Sikuliaq embarks on limited research cruise
By ALICE BAILEY
May 04, 2020
Special permission has been granted for a small team of researchers from the College of Fisheries and Ocean Sciences at the University of Alaska Fairbanks to collect water samples in the northern Gulf of Alaska.
This will mark the first time a vessel in the U.S. Academic Research Fleet has been allowed to engage in research activities since COVID-19 grounded the fleet, which is coordinated by the University-National Oceanographic Laboratory System.
The scientists self-quarantined for two weeks prior to boarding the vessel, and are adhering to health mandates while conducting their research.
Rose Dufour, ship operations program director at the National Science Foundation, said, “NSF recognizes the difficult decision to move forward with science operations in these uncertain times, but we feel UAF has done an excellent job in assessing and mitigating the risks.”
UAF operates the Sikuliaq on behalf of NSF, which owns the vessel.
The Sikuliaq will provide science support for the Northern Gulf of Alaska Long-Term Ecological Research program. This ocean region supports one of the nation’s largest fisheries, as well as many important crab, seabird and marine mammal populations.
Understanding the NGA ecosystem begins with understanding the plankton that sustain it.
“The explosion of life during spring sets up much of the productivity for the entire year,” explained Russ Hopcroft, the lead principal investigator of CFOS research for the NGA LTER.
The cruise was originally scheduled for two weeks in April with 24 scientists and two technicians, in addition to the full-time crew already on the 261-foot vessel. The plan was to travel from Seward for 170 miles south of Resurrection Bay along a series of sample sites called the Seward Line. Researchers have been recording observations in this area twice a year since 1997, making it the longest data set of this type in Alaska waters.
Leaders at NSF, UNOLS and UAF agreed that this research was sufficiently important to consider alterations to the cruise plan that would be compatible with COVID-19 safety precautions. A detailed mitigation and response plan was created with guidance from the U.S. Coast Guard, UNOLS, the World Health Organization, the Centers for Disease Control and health mandates issued by Alaska’s governor.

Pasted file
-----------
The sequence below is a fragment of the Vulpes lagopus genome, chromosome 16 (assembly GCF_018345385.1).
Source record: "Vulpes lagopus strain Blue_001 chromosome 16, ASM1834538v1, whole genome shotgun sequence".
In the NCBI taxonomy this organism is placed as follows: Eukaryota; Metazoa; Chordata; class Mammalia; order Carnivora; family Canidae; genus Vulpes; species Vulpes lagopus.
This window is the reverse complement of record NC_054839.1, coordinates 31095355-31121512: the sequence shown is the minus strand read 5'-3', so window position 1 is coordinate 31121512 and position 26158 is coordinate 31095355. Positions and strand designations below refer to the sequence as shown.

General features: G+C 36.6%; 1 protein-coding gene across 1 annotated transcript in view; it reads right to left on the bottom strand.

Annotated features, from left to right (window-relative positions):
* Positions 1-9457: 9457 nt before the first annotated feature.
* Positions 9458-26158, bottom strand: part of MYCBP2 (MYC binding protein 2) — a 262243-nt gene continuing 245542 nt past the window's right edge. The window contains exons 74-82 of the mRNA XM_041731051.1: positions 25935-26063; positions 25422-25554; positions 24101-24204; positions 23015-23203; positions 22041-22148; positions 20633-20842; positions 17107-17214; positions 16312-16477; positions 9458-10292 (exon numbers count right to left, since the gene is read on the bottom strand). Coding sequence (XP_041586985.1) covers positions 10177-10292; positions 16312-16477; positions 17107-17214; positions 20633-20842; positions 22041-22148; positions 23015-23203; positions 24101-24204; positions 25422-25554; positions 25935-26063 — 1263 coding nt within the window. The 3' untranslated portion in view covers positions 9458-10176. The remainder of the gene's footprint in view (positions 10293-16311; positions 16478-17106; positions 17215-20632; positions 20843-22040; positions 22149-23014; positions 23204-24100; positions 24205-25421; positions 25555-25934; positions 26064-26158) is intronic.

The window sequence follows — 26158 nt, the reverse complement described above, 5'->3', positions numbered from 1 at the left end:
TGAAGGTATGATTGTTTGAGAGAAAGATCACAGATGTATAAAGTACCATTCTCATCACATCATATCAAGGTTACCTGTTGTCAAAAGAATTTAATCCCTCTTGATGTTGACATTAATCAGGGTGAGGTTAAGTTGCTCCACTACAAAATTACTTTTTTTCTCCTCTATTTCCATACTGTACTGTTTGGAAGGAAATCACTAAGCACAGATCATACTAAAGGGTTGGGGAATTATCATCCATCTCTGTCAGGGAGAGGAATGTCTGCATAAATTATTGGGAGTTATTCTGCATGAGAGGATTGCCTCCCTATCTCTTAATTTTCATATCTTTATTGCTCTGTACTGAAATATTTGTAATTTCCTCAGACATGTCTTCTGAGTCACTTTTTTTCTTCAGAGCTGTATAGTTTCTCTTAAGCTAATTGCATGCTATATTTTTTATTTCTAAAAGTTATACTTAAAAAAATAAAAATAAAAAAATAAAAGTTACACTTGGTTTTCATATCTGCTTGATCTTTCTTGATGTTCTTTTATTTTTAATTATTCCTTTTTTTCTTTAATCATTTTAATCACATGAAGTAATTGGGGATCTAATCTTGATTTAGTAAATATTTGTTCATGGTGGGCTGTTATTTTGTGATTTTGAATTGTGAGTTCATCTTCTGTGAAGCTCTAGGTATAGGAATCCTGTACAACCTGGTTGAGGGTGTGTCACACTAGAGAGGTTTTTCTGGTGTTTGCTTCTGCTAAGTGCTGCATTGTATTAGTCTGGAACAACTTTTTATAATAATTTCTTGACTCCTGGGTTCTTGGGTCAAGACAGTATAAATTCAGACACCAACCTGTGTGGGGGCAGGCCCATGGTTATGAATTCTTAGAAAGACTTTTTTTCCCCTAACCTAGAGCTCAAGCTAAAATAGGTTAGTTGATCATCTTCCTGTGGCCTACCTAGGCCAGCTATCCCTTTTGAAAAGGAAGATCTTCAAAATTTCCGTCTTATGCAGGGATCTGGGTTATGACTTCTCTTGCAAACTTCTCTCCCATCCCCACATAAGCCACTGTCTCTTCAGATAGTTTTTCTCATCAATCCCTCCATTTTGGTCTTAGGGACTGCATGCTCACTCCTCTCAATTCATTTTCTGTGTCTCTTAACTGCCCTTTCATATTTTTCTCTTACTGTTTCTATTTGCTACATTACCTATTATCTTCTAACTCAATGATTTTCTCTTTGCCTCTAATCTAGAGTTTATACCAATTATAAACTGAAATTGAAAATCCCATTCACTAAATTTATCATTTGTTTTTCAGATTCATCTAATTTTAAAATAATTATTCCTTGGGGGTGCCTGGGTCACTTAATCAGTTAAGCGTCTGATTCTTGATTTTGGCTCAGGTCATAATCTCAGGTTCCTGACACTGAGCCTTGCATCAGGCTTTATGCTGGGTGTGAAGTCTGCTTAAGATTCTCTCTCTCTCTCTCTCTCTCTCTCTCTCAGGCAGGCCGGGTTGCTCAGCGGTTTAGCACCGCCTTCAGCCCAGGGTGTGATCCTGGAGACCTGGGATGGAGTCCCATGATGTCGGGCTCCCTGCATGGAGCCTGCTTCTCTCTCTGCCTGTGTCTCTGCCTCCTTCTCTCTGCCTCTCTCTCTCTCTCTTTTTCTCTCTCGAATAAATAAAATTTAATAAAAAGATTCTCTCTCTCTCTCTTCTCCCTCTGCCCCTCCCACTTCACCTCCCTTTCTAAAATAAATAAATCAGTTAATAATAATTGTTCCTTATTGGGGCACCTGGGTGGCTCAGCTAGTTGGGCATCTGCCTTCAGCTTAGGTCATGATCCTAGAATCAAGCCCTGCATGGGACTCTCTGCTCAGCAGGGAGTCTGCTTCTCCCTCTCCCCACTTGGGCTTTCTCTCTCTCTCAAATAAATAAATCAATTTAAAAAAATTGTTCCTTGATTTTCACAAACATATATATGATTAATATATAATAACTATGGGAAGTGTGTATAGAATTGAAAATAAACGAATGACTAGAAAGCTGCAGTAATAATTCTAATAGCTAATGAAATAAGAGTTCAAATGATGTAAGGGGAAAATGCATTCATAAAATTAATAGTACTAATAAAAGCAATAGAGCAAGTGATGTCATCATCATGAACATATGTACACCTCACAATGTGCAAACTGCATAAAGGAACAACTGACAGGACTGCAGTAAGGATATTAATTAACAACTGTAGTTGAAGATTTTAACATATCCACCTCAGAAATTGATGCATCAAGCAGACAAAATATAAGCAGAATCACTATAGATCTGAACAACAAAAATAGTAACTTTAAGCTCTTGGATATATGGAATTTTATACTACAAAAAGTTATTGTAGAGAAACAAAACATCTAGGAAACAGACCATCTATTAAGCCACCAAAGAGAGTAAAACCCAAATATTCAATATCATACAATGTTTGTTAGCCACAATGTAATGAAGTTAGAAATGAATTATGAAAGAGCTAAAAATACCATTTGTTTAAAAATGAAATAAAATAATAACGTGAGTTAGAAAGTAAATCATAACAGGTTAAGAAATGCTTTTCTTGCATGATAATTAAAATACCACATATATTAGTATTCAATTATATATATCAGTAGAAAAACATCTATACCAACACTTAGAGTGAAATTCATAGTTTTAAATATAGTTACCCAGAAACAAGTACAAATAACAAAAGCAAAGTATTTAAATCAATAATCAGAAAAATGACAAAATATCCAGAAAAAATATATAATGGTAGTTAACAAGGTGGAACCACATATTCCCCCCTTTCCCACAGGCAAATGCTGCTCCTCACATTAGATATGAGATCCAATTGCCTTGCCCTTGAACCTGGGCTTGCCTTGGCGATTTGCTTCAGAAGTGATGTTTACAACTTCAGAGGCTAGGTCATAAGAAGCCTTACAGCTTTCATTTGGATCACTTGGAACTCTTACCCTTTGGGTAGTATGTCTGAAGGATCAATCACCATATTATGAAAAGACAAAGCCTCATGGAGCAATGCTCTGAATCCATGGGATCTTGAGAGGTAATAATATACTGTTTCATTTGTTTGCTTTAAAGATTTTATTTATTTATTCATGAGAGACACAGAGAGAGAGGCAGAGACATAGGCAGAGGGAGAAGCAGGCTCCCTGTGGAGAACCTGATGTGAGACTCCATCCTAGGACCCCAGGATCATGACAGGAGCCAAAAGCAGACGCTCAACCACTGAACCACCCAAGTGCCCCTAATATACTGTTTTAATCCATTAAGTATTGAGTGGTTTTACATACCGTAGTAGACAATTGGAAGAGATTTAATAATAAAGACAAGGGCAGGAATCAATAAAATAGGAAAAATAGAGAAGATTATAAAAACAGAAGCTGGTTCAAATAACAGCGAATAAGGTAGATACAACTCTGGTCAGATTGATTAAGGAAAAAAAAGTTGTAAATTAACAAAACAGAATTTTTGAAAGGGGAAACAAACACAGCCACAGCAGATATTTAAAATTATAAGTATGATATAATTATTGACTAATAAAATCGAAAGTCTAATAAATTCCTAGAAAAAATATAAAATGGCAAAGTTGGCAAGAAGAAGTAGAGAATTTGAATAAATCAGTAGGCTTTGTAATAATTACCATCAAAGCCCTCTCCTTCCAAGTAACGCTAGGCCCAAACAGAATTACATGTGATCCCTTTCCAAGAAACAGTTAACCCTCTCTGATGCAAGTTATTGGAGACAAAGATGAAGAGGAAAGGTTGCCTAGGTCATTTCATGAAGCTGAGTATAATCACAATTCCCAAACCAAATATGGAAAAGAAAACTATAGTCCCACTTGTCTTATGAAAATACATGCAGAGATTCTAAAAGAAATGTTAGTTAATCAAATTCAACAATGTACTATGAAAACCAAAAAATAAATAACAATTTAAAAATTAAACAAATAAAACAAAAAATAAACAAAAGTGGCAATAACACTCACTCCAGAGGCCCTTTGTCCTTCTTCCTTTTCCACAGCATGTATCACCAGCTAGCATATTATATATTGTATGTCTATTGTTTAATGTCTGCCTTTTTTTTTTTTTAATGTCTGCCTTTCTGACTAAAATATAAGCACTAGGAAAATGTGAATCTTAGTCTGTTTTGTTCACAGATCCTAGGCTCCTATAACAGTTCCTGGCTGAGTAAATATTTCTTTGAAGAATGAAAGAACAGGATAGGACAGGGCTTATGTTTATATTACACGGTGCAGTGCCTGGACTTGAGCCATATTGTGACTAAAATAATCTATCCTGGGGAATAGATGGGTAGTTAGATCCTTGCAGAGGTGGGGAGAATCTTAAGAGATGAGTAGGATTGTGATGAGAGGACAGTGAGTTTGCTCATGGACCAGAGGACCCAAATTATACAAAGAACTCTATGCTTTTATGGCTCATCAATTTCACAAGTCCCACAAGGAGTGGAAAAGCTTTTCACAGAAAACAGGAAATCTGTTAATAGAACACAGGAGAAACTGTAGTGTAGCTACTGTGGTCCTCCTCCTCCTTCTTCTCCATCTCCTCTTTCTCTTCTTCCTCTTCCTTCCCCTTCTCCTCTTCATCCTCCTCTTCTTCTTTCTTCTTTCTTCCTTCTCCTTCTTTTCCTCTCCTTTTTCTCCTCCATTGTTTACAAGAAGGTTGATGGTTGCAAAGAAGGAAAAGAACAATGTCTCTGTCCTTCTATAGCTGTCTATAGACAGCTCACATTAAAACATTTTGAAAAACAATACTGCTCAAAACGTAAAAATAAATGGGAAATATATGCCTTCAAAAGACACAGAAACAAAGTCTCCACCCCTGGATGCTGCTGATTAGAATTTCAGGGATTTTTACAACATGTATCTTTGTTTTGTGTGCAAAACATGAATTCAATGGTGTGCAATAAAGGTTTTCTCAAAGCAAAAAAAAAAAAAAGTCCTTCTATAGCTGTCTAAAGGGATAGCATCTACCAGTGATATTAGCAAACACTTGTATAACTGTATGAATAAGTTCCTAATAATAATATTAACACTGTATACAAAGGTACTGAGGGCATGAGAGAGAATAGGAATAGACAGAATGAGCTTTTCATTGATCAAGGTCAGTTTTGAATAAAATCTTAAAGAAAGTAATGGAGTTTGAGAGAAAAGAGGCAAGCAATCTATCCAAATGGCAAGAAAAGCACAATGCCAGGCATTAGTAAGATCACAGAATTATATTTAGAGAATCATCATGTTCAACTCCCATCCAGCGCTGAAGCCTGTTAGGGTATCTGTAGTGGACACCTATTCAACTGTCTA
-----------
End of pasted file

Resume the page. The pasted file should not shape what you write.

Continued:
“We have reduced our planned two-week cruise to one week, and we will never be more than a day away from home port,” said Hopcroft. “We think that with three scientists we can cover all of the core measurements that we have been taking for the last two decades.”
Having a minimal science team will promote social distancing in the labs and on deck to the fullest extent possible, and everyone will have their own room and bathroom facilities.
“The density of personnel on board is such that we can spread everybody out,” said Doug Baird, the Sikuliaq’s marine superintendent.
The researchers will focus on measurements that are part of the two-decade time series. They will collect phytoplankton and zooplankton and take water column measurements showing the ocean’s temperature, salinity, oxygen, chlorophyll and nutrients.
“Spring is a key time of the year in the Gulf of Alaska, and being able to obtain measurements of some core parameters will retain the integrity of the time series,” said Ana Aguilar-Islas, one of the scientists going on the cruise.
Shipboard experiments, seabird and mammal surveys, jellyfish sampling, dissolved iron and other trace metal sampling, carbonate chemistry sampling, optical measurements, and many other activities will have to wait.
“We are stepping up to sample for our colleagues where possible,” said Seth Danielson, the third scientist going on the cruise. “And we will rely more heavily than usual on our outstanding marine technicians and crew.”
To prepare for the cruise, the crew has been cleaning common surfaces twice daily and are monitoring their temperatures and oxygen levels twice daily. Hopcroft, Aguilar-Islas and Danielson have been recording their temperatures while they are in quarantine at home. Everyone participating in the cruise is required to communicate to the ship’s medical officer any change in their health condition, which includes any signs or symptoms of COVID-19.
The scientists drove personal vehicles from Fairbanks to Seward.
“We can travel from Fairbanks directly to the ship without any public contact that risks infection along the way,” Hopcroft said.
The health safety plans for this cruise have been shared with other research fleet vessel operators to assist with future seagoing research operations as they adapt to the pandemic.
“We are very pleased to have the support of NSF, UNOLS and university senior leadership for this important scientific operation,” said CFOS Dean Bradley Moran. “I am proud of the diligence of the entire ship operations staff in their efforts to ensure the health and safety of ship personnel and scientists as they work to conduct important research that benefits Alaska.”